Lantern clock, Richard Rayment, Bury St Edmunds
One piece column turned corner posts with integral tall vase turned finials and domed brass bell bearer, surmounted by a tall vase turned central finial. Plain brass side doors with open-ended turnkey on turned ball feet.
Raised, silvered chapter ring with Cruciform half hour markers and Roman numerals. The dial centre contains an engraved Spray of foliage, bears the signature ‘Rich. Rayment, Bury’. With a pierced steel single hour hand. Three foliate engraved and pierced frets.
Thirty hour rope driven movement with original Anchor escapement and long pendulum, countwheel hour strike on a large centrally mounted bell. Original weight and pendulum.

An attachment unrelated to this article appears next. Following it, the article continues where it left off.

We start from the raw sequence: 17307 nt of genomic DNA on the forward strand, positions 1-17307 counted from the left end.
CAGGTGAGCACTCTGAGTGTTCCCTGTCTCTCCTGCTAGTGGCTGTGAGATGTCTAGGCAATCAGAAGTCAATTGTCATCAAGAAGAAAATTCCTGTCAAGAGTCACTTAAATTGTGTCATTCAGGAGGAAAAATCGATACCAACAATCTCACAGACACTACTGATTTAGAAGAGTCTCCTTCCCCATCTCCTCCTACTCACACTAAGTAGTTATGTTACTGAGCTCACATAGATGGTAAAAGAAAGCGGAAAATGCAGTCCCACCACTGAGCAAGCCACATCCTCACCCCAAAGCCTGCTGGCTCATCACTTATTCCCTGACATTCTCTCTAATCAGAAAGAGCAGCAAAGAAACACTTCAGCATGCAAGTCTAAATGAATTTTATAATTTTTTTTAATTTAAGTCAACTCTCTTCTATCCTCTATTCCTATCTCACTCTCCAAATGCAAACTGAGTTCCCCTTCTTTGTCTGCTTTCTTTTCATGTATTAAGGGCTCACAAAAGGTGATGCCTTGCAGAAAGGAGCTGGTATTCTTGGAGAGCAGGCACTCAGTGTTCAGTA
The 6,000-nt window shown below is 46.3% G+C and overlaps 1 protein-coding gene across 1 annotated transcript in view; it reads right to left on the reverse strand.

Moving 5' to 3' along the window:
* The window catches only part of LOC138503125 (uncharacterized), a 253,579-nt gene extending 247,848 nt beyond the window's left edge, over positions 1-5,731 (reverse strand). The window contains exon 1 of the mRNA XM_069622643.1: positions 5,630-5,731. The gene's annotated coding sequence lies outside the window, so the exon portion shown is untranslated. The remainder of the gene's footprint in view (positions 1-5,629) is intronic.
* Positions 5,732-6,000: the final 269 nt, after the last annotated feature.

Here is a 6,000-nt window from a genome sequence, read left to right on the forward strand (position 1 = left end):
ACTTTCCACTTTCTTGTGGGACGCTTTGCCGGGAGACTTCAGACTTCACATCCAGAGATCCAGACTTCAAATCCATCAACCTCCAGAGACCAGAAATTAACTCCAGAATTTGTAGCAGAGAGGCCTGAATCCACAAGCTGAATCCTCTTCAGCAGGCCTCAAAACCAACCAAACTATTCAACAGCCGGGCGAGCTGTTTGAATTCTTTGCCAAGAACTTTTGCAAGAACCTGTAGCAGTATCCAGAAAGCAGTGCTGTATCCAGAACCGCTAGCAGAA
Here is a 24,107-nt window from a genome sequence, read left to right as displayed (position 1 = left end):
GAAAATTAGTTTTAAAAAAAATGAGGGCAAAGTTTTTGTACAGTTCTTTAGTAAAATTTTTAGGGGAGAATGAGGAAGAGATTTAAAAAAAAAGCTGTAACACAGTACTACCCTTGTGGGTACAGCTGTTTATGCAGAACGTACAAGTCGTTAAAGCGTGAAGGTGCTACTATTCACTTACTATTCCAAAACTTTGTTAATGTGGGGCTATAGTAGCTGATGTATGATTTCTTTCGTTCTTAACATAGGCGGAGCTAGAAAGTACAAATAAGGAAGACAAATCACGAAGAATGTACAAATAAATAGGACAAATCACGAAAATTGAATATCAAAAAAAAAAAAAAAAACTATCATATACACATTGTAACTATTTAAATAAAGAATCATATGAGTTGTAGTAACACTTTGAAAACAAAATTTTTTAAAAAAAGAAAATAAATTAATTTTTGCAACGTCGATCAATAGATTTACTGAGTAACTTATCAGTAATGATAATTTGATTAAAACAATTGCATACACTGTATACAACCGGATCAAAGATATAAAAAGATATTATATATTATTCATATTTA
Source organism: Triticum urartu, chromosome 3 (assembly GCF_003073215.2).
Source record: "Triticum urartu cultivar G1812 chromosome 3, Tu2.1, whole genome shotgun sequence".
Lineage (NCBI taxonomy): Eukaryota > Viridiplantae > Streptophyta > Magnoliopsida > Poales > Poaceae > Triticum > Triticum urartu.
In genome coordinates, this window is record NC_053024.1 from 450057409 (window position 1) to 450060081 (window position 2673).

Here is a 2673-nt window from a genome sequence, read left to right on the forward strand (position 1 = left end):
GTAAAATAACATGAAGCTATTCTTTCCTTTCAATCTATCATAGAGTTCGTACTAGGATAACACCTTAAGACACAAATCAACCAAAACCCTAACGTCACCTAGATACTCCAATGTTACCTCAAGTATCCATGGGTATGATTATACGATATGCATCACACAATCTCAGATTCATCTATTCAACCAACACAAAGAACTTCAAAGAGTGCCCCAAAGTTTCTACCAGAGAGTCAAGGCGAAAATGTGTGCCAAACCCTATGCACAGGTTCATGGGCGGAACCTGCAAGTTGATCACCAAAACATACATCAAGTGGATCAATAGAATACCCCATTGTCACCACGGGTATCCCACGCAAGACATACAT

Richard Rayment was one of Suffolks most important makers. Born c.1686 and died in 1754. He married Mary Browne of Elmswell by licence at Timworth on September 26th 1714. The licence described him as a watchmaker. The couple had six children, one daughter, Mary and five sons, Richard, Griffin, John, William and Thomas. The last two were educated at Bury Grammer School, Richard became a Lawyer. Richard Rayment was not only a king of craftsmen, he was also successful in business. As a freeholder in Bury he voted in the Suffolk County Poll in 1727 and served as church warden at St Marys Church. An example of his work is in the Bridewell Museum, Norwich. Only one of his sons, named Griffin Rayment became a clockmaker, he was born in 1722 and went on to succeed his father upon his death in 1754, when he inherited his fathers tools, equipment and shop premises. Griffins career was short lived surviving his father by only fifteen years. He died in 1769 aged 47. A clockmaker named William Rayment worked at Stowmarket, Suffolk from about 1706 until 1760. He may have been Richards brother. Four lantern clocks have been recorded by William. Richard Rayment seems to have been more prolific, thirteen lantern clocks have been recorded by him.